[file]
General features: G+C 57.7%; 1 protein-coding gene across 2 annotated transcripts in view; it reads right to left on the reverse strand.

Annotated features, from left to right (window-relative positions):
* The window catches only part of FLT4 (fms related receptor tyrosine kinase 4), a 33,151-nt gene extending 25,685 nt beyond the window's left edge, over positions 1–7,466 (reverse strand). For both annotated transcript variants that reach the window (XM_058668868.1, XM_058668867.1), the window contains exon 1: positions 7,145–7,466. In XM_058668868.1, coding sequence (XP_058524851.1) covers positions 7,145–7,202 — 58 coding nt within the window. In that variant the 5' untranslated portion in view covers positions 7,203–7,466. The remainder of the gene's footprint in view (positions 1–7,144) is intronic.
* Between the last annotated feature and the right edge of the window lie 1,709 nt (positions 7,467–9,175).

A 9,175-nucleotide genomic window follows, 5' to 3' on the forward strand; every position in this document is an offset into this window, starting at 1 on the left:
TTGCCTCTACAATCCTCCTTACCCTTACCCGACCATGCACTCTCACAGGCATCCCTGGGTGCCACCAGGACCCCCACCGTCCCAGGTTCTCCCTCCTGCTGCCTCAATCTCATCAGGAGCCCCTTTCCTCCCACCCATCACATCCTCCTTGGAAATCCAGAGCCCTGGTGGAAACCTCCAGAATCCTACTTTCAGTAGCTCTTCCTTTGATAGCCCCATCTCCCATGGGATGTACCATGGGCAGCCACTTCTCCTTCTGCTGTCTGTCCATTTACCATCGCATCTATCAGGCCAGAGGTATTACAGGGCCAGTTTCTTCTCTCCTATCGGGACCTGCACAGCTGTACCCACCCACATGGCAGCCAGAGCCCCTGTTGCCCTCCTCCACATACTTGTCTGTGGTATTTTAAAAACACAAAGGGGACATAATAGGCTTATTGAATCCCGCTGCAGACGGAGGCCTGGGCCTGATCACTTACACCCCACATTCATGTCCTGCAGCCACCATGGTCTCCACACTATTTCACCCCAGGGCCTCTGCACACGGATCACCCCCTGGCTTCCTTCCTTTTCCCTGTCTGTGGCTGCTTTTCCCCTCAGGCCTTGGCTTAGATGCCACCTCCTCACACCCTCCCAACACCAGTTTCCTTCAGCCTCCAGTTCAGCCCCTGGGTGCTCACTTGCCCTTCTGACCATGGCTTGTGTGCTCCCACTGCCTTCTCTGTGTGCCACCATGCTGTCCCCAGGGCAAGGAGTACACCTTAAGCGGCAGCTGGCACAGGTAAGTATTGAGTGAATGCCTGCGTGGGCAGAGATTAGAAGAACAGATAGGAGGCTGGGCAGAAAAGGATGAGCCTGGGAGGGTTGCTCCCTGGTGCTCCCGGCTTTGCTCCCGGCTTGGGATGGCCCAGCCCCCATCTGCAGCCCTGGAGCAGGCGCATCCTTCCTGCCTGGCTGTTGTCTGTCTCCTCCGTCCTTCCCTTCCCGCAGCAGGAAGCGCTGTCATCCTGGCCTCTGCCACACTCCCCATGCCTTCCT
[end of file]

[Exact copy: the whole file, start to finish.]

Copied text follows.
General features: G+C 57.7%; 1 protein-coding gene across 2 annotated transcripts in view; it reads right to left on the reverse strand.

Annotated features, from left to right (window-relative positions):
* The window catches only part of FLT4 (fms related receptor tyrosine kinase 4), a 33,151-nt gene extending 25,685 nt beyond the window's left edge, over positions 1–7,466 (reverse strand). For both annotated transcript variants that reach the window (XM_058668868.1, XM_058668867.1), the window contains exon 1: positions 7,145–7,466. In XM_058668868.1, coding sequence (XP_058524851.1) covers positions 7,145–7,202 — 58 coding nt within the window. In that variant the 5' untranslated portion in view covers positions 7,203–7,466. The remainder of the gene's footprint in view (positions 1–7,144) is intronic.
* Between the last annotated feature and the right edge of the window lie 1,709 nt (positions 7,467–9,175).

A 9,175-nucleotide genomic window follows, 5' to 3' on the forward strand; every position in this document is an offset into this window, starting at 1 on the left:
TTGCCTCTACAATCCTCCTTACCCTTACCCGACCATGCACTCTCACAGGCATCCCTGGGTGCCACCAGGACCCCCACCGTCCCAGGTTCTCCCTCCTGCTGCCTCAATCTCATCAGGAGCCCCTTTCCTCCCACCCATCACATCCTCCTTGGAAATCCAGAGCCCTGGTGGAAACCTCCAGAATCCTACTTTCAGTAGCTCTTCCTTTGATAGCCCCATCTCCCATGGGATGTACCATGGGCAGCCACTTCTCCTTCTGCTGTCTGTCCATTTACCATCGCATCTATCAGGCCAGAGGTATTACAGGGCCAGTTTCTTCTCTCCTATCGGGACCTGCACAGCTGTACCCACCCACATGGCAGCCAGAGCCCCTGTTGCCCTCCTCCACATACTTGTCTGTGGTATTTTAAAAACACAAAGGGGACATAATAGGCTTATTGAATCCCGCTGCAGACGGAGGCCTGGGCCTGATCACTTACACCCCACATTCATGTCCTGCAGCCACCATGGTCTCCACACTATTTCACCCCAGGGCCTCTGCACACGGATCACCCCCTGGCTTCCTTCCTTTTCCCTGTCTGTGGCTGCTTTTCCCCTCAGGCCTTGGCTTAGATGCCACCTCCTCACACCCTCCCAACACCAGTTTCCTTCAGCCTCCAGTTCAGCCCCTGGGTGCTCACTTGCCCTTCTGACCATGGCTTGTGTGCTCCCACTGCCTTCTCTGTGTGCCACCATGCTGTCCCCAGGGCAAGGAGTACACCTTAAGCGGCAGCTGGCACAGGTAAGTATTGAGTGAATGCCTGCGTGGGCAGAGATTAGAAGAACAGATAGGAGGCTGGGCAGAAAAGGATGAGCCTGGGAGGGTTGCTCCCTGGTGCTCCCGGCTTTGCTCCCGGCTTGGGATGGCCCAGCCCCCATCTGCAGCCCTGGAGCAGGCGCATCCTTCCTGCCTGGCTGTTGTCTGTCTCCTCCGTCCTTCCCTTCCCGCAGCAGGAAGCGCTGTCATCCTGGCCTCTGCCACACTCCCCATGCCTTCCT